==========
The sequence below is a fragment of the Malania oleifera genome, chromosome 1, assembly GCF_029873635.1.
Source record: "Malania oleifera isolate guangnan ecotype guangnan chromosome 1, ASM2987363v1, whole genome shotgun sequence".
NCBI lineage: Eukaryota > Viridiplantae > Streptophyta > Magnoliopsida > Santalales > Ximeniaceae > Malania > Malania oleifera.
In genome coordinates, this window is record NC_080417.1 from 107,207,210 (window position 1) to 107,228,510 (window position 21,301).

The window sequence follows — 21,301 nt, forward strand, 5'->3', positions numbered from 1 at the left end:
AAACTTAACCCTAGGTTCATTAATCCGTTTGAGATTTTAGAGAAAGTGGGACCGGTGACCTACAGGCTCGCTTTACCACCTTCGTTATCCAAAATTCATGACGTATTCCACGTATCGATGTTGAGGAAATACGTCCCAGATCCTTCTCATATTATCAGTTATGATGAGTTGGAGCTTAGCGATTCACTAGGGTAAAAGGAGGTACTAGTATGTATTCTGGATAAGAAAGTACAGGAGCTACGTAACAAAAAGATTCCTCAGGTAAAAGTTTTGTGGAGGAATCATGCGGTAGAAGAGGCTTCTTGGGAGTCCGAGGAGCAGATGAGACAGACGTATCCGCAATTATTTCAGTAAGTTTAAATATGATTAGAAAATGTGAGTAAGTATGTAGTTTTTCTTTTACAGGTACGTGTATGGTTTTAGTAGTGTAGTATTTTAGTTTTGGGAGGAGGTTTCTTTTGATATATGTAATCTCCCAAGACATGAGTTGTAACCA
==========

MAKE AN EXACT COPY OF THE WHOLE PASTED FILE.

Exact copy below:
The sequence below is a fragment of the Malania oleifera genome, chromosome 1, assembly GCF_029873635.1.
Source record: "Malania oleifera isolate guangnan ecotype guangnan chromosome 1, ASM2987363v1, whole genome shotgun sequence".
NCBI lineage: Eukaryota > Viridiplantae > Streptophyta > Magnoliopsida > Santalales > Ximeniaceae > Malania > Malania oleifera.
In genome coordinates, this window is record NC_080417.1 from 107,207,210 (window position 1) to 107,228,510 (window position 21,301).

The window sequence follows — 21,301 nt, forward strand, 5'->3', positions numbered from 1 at the left end:
AAACTTAACCCTAGGTTCATTAATCCGTTTGAGATTTTAGAGAAAGTGGGACCGGTGACCTACAGGCTCGCTTTACCACCTTCGTTATCCAAAATTCATGACGTATTCCACGTATCGATGTTGAGGAAATACGTCCCAGATCCTTCTCATATTATCAGTTATGATGAGTTGGAGCTTAGCGATTCACTAGGGTAAAAGGAGGTACTAGTATGTATTCTGGATAAGAAAGTACAGGAGCTACGTAACAAAAAGATTCCTCAGGTAAAAGTTTTGTGGAGGAATCATGCGGTAGAAGAGGCTTCTTGGGAGTCCGAGGAGCAGATGAGACAGACGTATCCGCAATTATTTCAGTAAGTTTAAATATGATTAGAAAATGTGAGTAAGTATGTAGTTTTTCTTTTACAGGTACGTGTATGGTTTTAGTAGTGTAGTATTTTAGTTTTGGGAGGAGGTTTCTTTTGATATATGTAATCTCCCAAGACATGAGTTGTAACCA